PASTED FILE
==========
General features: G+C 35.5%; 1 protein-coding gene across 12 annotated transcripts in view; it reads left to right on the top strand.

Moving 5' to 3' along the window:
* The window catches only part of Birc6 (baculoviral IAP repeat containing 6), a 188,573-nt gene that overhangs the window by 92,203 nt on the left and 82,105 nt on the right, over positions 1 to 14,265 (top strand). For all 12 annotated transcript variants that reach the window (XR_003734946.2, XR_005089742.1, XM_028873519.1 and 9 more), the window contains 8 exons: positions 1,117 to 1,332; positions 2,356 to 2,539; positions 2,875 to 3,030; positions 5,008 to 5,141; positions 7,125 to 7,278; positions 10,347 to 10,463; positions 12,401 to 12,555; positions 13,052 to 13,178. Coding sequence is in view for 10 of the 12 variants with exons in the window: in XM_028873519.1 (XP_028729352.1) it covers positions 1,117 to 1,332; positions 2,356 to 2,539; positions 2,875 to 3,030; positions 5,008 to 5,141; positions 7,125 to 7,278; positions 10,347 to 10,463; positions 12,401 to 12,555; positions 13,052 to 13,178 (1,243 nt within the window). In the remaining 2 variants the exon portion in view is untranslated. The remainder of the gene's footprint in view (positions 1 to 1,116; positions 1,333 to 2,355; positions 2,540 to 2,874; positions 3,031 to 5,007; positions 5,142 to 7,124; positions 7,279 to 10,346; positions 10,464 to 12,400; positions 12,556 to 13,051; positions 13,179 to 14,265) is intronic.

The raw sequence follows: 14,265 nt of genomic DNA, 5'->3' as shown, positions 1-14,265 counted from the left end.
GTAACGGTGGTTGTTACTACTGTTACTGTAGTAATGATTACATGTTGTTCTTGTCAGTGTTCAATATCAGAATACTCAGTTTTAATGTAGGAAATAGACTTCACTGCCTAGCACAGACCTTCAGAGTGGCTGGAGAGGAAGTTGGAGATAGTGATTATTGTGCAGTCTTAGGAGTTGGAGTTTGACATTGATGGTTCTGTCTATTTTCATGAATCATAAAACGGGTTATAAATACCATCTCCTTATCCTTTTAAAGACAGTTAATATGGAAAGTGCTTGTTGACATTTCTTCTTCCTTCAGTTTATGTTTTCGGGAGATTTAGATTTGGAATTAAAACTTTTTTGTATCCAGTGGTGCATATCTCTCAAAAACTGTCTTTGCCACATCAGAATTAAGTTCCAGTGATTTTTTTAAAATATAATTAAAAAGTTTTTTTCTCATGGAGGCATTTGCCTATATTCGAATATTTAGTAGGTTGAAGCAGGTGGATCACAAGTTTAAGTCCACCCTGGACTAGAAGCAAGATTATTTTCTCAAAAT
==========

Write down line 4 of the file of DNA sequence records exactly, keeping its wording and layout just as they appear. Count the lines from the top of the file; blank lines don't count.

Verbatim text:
The raw sequence follows: 14,265 nt of genomic DNA, 5'->3' as shown, positions 1-14,265 counted from the left end.